Peels and Their Effects
There are three types into which chemical peels can be classified into. There are the light peels which involve alpha hyroxy acids. These occur naturally and can be found in fruits and other food. AHAs have been known to be effective in treating dry skin, liver or sun spots, lessening fine facial wrinkles, decreasing pore size, and improving skin texture. Light peels are usually done multiple times with a specified gap in the middle of a few weeks. The red glow on the skin which you get after the chemical peel lasts only for about a day or so.
Then there are medium peels which are generally performed with trichloroacetic acid. These peels need to be performed only once in a couple of years. Medium peels have similar benefits as those of a light peel but it can remove much larger wrinkles and precancerous skin lesions because of the much deeper penetration it possesses. Medium chemical peels make your skin look like it has had a sever sunburn for about a week or so. Medium skin peels usually require a person to stay out of the sun for at least a week to recover from the procedure. This particular type of peel is much better than liquid nitrogen treatment as it treats small precancerous growths which are too small to be seen by the naked eye.
Deep peels can get you rid of much larger wrinkles and solve a lot of your skin problems in a single sitting. And you can rest for decades basking in the glory of the chemical peel you once performed. These peels have a recovery time of more than a month. The results by this peel are as dramatic as getting a facelift, but taking care of it can be particularly cumbersome, especially if you are working.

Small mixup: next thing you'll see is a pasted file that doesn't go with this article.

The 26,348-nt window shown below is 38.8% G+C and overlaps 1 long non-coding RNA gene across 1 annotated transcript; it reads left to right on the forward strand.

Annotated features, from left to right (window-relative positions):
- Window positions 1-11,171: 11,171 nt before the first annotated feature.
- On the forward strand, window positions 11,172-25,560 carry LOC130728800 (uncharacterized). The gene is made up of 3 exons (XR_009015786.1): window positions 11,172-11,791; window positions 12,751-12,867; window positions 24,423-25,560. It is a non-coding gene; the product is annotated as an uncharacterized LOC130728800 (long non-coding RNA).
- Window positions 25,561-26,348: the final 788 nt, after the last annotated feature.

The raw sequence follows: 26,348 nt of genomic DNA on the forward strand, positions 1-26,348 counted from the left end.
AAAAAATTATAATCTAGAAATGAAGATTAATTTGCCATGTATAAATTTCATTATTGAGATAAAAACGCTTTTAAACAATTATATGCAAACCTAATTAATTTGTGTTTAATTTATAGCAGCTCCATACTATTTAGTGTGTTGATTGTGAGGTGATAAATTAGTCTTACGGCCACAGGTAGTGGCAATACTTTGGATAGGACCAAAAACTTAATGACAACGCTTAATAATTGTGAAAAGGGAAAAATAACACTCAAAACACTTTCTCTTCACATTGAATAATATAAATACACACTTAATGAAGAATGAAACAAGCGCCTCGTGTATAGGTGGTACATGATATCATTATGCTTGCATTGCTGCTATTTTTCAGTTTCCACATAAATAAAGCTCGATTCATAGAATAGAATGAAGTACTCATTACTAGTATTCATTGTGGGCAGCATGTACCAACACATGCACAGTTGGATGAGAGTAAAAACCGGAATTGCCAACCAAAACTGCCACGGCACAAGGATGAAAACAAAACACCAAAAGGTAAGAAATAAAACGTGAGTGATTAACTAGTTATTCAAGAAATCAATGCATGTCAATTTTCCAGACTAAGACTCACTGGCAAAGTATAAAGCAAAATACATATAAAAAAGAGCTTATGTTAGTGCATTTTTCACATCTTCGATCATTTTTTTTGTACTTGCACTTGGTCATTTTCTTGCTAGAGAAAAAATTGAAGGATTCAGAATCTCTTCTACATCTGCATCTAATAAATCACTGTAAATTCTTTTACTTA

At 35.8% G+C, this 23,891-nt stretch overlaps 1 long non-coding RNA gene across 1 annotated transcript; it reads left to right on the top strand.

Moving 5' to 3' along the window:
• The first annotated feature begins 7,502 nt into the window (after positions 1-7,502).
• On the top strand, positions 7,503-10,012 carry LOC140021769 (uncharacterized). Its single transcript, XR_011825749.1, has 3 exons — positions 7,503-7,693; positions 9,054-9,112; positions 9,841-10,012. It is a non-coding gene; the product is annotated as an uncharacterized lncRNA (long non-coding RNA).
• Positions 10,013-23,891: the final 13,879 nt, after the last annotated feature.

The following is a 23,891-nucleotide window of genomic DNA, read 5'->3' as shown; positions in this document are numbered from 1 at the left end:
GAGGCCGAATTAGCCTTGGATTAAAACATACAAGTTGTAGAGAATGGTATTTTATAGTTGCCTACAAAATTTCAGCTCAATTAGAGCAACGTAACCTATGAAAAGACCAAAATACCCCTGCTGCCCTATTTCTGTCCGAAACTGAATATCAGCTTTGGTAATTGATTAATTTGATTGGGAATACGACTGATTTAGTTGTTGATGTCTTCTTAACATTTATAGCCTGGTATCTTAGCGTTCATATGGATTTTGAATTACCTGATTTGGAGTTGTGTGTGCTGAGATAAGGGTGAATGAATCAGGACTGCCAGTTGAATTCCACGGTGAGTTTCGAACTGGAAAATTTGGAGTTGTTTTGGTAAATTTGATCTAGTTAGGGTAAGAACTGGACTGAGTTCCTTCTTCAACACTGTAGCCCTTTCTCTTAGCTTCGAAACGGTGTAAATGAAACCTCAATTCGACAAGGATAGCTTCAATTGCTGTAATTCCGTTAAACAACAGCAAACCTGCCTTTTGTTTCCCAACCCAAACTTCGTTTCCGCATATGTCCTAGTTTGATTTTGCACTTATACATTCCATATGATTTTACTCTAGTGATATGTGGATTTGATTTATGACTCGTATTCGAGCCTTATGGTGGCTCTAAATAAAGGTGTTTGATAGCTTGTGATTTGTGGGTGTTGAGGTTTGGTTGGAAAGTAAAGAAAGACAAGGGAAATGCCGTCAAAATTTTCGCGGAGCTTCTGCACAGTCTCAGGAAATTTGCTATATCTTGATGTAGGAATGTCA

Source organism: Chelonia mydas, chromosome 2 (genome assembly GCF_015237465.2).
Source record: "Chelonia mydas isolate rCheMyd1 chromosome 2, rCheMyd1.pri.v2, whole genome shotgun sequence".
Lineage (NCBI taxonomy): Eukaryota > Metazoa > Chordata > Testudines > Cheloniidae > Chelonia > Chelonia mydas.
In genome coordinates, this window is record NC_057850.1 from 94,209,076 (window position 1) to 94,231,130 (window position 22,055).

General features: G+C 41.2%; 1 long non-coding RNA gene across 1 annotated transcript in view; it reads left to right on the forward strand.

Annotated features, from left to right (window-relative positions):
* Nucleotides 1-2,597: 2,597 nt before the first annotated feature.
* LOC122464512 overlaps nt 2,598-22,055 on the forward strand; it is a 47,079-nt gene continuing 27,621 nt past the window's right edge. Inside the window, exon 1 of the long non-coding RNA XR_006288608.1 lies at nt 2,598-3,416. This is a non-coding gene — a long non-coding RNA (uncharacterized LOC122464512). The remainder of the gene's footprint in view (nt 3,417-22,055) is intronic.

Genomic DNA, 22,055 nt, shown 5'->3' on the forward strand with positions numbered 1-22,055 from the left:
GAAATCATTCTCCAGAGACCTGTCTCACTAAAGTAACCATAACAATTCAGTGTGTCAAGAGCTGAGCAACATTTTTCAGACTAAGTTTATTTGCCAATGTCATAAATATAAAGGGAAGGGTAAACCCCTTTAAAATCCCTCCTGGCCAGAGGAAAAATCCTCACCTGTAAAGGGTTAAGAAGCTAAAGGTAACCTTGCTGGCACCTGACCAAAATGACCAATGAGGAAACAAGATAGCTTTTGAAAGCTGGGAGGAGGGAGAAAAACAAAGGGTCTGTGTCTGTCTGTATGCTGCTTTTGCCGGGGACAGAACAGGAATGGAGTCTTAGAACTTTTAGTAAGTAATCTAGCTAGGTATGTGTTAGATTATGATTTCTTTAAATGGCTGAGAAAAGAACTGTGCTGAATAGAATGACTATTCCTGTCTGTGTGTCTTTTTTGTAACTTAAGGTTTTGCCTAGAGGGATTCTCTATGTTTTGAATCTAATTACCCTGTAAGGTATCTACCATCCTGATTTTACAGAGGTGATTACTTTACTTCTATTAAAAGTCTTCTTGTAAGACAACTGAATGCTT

There are a few side effects when you do a chemical peel. The first few days after the peel, your skin will appear red and swollen. It may have discharges and the skin is known to burn considerably. Such peels can often cause persistent redness of the skin even after you recover. Probably the most common side effect caused after a peel is a brown discoloration, which is reversible and can rarely be a permanent condition. That is why you must not expose your treated skin to the sun and must use a sunscreen whci is SPF 25 or higher if you have cold sores, a peel may cause them to flare up.
You must be precautious can discuss your problems with the doctor. Facial warts are something you must be cautious about along with a herpes simplex. If you had any previous reactions to a peel, let the doctor know of it. You ideally should not have sun allergies, and nor should you be pregnant or breast feeding. Therese should not have been a recent radiation treatment for cancer. You should talk to the doctor about your medical history to have a comfortable peel off which will last well.